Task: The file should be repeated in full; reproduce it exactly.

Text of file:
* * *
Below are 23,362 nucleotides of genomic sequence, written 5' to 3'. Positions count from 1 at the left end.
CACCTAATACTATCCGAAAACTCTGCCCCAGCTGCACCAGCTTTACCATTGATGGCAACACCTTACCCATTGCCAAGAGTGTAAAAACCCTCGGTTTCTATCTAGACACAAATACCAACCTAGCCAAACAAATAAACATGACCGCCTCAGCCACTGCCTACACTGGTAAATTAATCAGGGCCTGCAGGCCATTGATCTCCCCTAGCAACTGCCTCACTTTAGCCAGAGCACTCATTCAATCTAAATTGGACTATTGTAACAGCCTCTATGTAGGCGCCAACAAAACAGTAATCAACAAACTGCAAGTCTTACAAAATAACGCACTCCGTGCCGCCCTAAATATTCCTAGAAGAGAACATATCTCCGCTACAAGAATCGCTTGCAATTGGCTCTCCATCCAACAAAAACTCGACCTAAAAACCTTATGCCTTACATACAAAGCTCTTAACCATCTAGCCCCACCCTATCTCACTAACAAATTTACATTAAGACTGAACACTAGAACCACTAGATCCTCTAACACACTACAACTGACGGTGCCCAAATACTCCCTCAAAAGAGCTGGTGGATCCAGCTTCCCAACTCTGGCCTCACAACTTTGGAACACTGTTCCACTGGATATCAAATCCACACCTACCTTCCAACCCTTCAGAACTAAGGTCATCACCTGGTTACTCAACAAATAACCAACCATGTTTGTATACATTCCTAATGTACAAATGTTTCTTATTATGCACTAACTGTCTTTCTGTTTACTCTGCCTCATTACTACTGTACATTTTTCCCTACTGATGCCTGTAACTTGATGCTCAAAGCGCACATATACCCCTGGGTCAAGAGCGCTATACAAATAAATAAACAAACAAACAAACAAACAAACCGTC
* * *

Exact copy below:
Below are 23,362 nucleotides of genomic sequence, written 5' to 3'. Positions count from 1 at the left end.
CACCTAATACTATCCGAAAACTCTGCCCCAGCTGCACCAGCTTTACCATTGATGGCAACACCTTACCCATTGCCAAGAGTGTAAAAACCCTCGGTTTCTATCTAGACACAAATACCAACCTAGCCAAACAAATAAACATGACCGCCTCAGCCACTGCCTACACTGGTAAATTAATCAGGGCCTGCAGGCCATTGATCTCCCCTAGCAACTGCCTCACTTTAGCCAGAGCACTCATTCAATCTAAATTGGACTATTGTAACAGCCTCTATGTAGGCGCCAACAAAACAGTAATCAACAAACTGCAAGTCTTACAAAATAACGCACTCCGTGCCGCCCTAAATATTCCTAGAAGAGAACATATCTCCGCTACAAGAATCGCTTGCAATTGGCTCTCCATCCAACAAAAACTCGACCTAAAAACCTTATGCCTTACATACAAAGCTCTTAACCATCTAGCCCCACCCTATCTCACTAACAAATTTACATTAAGACTGAACACTAGAACCACTAGATCCTCTAACACACTACAACTGACGGTGCCCAAATACTCCCTCAAAAGAGCTGGTGGATCCAGCTTCCCAACTCTGGCCTCACAACTTTGGAACACTGTTCCACTGGATATCAAATCCACACCTACCTTCCAACCCTTCAGAACTAAGGTCATCACCTGGTTACTCAACAAATAACCAACCATGTTTGTATACATTCCTAATGTACAAATGTTTCTTATTATGCACTAACTGTCTTTCTGTTTACTCTGCCTCATTACTACTGTACATTTTTCCCTACTGATGCCTGTAACTTGATGCTCAAAGCGCACATATACCCCTGGGTCAAGAGCGCTATACAAATAAATAAACAAACAAACAAACAAACAAACCGTC